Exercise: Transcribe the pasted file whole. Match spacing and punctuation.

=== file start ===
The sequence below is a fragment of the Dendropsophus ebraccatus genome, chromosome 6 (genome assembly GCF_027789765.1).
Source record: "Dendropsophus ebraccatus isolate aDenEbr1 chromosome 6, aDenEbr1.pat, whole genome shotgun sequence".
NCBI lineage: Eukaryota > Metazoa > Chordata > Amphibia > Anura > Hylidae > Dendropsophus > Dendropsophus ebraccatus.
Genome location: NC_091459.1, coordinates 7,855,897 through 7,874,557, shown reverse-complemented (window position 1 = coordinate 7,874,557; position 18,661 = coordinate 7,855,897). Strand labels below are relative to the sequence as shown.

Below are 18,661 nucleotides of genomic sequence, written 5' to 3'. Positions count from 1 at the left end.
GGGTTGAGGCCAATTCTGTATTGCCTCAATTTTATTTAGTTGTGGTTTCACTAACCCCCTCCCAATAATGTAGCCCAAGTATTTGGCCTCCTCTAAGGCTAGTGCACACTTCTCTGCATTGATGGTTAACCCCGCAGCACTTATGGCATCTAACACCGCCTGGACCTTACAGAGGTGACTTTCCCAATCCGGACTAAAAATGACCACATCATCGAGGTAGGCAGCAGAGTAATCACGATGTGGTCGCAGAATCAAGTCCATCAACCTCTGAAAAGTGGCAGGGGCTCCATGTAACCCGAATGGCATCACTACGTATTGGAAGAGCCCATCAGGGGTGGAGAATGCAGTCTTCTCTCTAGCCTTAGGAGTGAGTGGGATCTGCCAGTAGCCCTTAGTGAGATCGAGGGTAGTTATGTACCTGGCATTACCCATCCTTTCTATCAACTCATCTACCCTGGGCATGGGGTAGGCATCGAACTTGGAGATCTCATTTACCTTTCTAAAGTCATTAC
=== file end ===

The sequence below is a fragment of the Dendropsophus ebraccatus genome, chromosome 6 (genome assembly GCF_027789765.1).
Source record: "Dendropsophus ebraccatus isolate aDenEbr1 chromosome 6, aDenEbr1.pat, whole genome shotgun sequence".
NCBI lineage: Eukaryota > Metazoa > Chordata > Amphibia > Anura > Hylidae > Dendropsophus > Dendropsophus ebraccatus.
Genome location: NC_091459.1, coordinates 7,855,897 through 7,874,557, shown reverse-complemented (window position 1 = coordinate 7,874,557; position 18,661 = coordinate 7,855,897). Strand labels below are relative to the sequence as shown.

Below are 18,661 nucleotides of genomic sequence, written 5' to 3'. Positions count from 1 at the left end.
GGGTTGAGGCCAATTCTGTATTGCCTCAATTTTATTTAGTTGTGGTTTCACTAACCCCCTCCCAATAATGTAGCCCAAGTATTTGGCCTCCTCTAAGGCTAGTGCACACTTCTCTGCATTGATGGTTAACCCCGCAGCACTTATGGCATCTAACACCGCCTGGACCTTACAGAGGTGACTTTCCCAATCCGGACTAAAAATGACCACATCATCGAGGTAGGCAGCAGAGTAATCACGATGTGGTCGCAGAATCAAGTCCATCAACCTCTGAAAAGTGGCAGGGGCTCCATGTAACCCGAATGGCATCACTACGTATTGGAAGAGCCCATCAGGGGTGGAGAATGCAGTCTTCTCTCTAGCCTTAGGAGTGAGTGGGATCTGCCAGTAGCCCTTAGTGAGATCGAGGGTAGTTATGTACCTGGCATTACCCATCCTTTCTATCAACTCATCTACCCTGGGCATGGGGTAGGCATCGAACTTGGAGATCTCATTTACCTTTCTAAAGTCATTAC